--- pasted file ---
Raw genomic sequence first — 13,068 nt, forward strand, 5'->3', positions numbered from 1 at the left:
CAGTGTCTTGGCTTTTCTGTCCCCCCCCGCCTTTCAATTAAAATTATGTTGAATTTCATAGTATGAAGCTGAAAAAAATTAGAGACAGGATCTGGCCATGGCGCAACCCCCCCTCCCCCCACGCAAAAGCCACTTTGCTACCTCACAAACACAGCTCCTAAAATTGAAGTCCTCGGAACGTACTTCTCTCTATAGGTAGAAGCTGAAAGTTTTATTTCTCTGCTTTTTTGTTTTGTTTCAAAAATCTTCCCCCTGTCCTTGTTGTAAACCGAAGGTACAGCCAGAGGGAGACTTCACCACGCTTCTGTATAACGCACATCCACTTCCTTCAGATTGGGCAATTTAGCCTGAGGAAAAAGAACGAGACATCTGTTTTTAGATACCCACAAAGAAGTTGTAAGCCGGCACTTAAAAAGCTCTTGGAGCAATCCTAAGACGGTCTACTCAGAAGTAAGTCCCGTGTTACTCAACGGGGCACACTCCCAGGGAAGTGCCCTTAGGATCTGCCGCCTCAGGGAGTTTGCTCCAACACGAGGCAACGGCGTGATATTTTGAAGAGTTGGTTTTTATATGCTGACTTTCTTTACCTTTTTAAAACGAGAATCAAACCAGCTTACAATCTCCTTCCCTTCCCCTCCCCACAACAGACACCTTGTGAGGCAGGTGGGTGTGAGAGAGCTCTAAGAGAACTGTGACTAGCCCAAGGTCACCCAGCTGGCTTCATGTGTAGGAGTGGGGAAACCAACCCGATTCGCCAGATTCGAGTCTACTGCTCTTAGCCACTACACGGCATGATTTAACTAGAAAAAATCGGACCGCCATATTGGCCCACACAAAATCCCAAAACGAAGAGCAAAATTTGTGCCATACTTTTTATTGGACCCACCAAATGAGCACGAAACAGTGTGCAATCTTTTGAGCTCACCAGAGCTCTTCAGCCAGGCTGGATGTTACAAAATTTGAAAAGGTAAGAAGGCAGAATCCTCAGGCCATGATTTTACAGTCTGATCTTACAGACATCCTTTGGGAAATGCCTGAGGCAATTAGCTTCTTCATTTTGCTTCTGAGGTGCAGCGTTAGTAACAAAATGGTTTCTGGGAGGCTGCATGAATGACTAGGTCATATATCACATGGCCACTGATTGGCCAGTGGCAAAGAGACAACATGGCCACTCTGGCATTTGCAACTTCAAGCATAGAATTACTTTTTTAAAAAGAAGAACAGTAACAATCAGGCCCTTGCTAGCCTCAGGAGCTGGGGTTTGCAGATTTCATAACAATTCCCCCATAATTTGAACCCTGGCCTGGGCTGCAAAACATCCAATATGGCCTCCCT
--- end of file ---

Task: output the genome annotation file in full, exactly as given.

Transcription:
Raw genomic sequence first — 13,068 nt, forward strand, 5'->3', positions numbered from 1 at the left:
CAGTGTCTTGGCTTTTCTGTCCCCCCCCGCCTTTCAATTAAAATTATGTTGAATTTCATAGTATGAAGCTGAAAAAAATTAGAGACAGGATCTGGCCATGGCGCAACCCCCCCTCCCCCCACGCAAAAGCCACTTTGCTACCTCACAAACACAGCTCCTAAAATTGAAGTCCTCGGAACGTACTTCTCTCTATAGGTAGAAGCTGAAAGTTTTATTTCTCTGCTTTTTTGTTTTGTTTCAAAAATCTTCCCCCTGTCCTTGTTGTAAACCGAAGGTACAGCCAGAGGGAGACTTCACCACGCTTCTGTATAACGCACATCCACTTCCTTCAGATTGGGCAATTTAGCCTGAGGAAAAAGAACGAGACATCTGTTTTTAGATACCCACAAAGAAGTTGTAAGCCGGCACTTAAAAAGCTCTTGGAGCAATCCTAAGACGGTCTACTCAGAAGTAAGTCCCGTGTTACTCAACGGGGCACACTCCCAGGGAAGTGCCCTTAGGATCTGCCGCCTCAGGGAGTTTGCTCCAACACGAGGCAACGGCGTGATATTTTGAAGAGTTGGTTTTTATATGCTGACTTTCTTTACCTTTTTAAAACGAGAATCAAACCAGCTTACAATCTCCTTCCCTTCCCCTCCCCACAACAGACACCTTGTGAGGCAGGTGGGTGTGAGAGAGCTCTAAGAGAACTGTGACTAGCCCAAGGTCACCCAGCTGGCTTCATGTGTAGGAGTGGGGAAACCAACCCGATTCGCCAGATTCGAGTCTACTGCTCTTAGCCACTACACGGCATGATTTAACTAGAAAAAATCGGACCGCCATATTGGCCCACACAAAATCCCAAAACGAAGAGCAAAATTTGTGCCATACTTTTTATTGGACCCACCAAATGAGCACGAAACAGTGTGCAATCTTTTGAGCTCACCAGAGCTCTTCAGCCAGGCTGGATGTTACAAAATTTGAAAAGGTAAGAAGGCAGAATCCTCAGGCCATGATTTTACAGTCTGATCTTACAGACATCCTTTGGGAAATGCCTGAGGCAATTAGCTTCTTCATTTTGCTTCTGAGGTGCAGCGTTAGTAACAAAATGGTTTCTGGGAGGCTGCATGAATGACTAGGTCATATATCACATGGCCACTGATTGGCCAGTGGCAAAGAGACAACATGGCCACTCTGGCATTTGCAACTTCAAGCATAGAATTACTTTTTTAAAAAGAAGAACAGTAACAATCAGGCCCTTGCTAGCCTCAGGAGCTGGGGTTTGCAGATTTCATAACAATTCCCCCATAATTTGAACCCTGGCCTGGGCTGCAAAACATCCAATATGGCCTCCCT